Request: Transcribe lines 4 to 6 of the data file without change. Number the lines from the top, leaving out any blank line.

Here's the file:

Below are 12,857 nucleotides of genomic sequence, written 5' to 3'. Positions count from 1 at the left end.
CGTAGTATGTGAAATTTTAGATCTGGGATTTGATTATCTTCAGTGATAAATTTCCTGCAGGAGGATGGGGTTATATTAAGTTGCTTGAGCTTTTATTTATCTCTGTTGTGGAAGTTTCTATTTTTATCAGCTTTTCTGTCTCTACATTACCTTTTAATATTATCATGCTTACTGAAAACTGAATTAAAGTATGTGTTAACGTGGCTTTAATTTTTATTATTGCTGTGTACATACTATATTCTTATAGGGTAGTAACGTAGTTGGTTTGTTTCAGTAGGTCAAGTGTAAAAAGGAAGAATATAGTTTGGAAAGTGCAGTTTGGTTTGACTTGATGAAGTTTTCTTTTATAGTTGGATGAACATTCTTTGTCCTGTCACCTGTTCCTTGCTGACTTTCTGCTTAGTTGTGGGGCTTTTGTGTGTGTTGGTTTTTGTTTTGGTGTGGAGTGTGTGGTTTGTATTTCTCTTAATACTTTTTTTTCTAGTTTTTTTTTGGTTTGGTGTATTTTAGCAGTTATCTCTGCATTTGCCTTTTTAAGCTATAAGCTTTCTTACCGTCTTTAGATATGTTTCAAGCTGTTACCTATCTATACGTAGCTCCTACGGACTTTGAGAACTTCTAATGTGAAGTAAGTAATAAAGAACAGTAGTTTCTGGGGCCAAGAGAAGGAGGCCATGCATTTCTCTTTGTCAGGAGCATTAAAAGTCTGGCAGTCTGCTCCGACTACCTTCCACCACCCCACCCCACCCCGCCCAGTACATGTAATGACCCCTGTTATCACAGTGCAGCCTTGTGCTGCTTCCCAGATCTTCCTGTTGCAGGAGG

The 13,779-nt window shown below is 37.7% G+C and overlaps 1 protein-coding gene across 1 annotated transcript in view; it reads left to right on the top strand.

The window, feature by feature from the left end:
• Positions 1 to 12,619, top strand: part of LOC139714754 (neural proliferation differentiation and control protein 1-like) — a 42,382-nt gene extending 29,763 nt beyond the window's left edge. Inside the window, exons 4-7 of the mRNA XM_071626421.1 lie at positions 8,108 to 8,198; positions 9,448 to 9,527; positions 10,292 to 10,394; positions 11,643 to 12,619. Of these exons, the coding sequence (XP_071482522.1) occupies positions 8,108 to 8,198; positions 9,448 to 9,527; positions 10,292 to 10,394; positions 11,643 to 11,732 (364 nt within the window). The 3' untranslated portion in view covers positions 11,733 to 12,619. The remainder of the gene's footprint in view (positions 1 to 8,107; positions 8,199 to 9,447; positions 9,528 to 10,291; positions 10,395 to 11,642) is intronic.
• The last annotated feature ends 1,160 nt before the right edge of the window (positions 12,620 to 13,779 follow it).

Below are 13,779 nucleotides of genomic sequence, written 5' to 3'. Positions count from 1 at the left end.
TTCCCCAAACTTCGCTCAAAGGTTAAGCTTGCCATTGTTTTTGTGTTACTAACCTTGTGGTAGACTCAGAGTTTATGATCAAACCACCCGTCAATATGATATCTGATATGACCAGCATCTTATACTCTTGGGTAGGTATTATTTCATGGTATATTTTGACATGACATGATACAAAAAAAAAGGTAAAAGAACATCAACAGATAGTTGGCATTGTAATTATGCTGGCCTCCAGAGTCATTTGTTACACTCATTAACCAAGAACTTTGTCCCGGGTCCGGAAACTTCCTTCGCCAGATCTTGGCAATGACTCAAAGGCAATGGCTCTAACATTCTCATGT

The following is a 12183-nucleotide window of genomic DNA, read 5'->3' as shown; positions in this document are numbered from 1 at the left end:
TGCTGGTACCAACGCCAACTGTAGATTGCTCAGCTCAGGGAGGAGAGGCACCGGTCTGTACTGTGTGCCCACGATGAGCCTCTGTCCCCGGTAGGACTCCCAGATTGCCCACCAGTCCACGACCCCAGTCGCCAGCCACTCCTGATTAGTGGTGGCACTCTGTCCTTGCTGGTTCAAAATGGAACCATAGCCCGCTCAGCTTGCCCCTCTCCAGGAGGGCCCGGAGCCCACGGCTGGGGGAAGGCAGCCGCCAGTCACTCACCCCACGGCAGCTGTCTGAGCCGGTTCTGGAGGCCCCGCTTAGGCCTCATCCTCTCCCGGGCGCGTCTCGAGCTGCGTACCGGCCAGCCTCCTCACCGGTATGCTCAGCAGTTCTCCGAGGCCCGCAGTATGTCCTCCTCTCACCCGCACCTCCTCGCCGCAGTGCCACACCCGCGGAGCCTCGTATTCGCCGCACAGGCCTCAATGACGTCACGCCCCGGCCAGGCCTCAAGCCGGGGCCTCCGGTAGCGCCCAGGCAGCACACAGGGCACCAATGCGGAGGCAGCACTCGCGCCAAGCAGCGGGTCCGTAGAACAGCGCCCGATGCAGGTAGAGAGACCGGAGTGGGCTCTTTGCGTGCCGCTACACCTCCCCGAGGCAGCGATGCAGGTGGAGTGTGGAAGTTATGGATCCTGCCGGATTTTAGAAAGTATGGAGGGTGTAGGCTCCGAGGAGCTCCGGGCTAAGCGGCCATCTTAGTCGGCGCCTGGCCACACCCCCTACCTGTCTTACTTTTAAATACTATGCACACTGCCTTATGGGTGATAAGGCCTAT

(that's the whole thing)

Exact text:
The window, feature by feature from the left end:
• Positions 1 to 12,619, top strand: part of LOC139714754 (neural proliferation differentiation and control protein 1-like) — a 42,382-nt gene extending 29,763 nt beyond the window's left edge. Inside the window, exons 4-7 of the mRNA XM_071626421.1 lie at positions 8,108 to 8,198; positions 9,448 to 9,527; positions 10,292 to 10,394; positions 11,643 to 12,619. Of these exons, the coding sequence (XP_071482522.1) occupies positions 8,108 to 8,198; positions 9,448 to 9,527; positions 10,292 to 10,394; positions 11,643 to 11,732 (364 nt within the window). The 3' untranslated portion in view covers positions 11,733 to 12,619. The remainder of the gene's footprint in view (positions 1 to 8,107; positions 8,199 to 9,447; positions 9,528 to 10,291; positions 10,395 to 11,642) is intronic.
• The last annotated feature ends 1,160 nt before the right edge of the window (positions 12,620 to 13,779 follow it).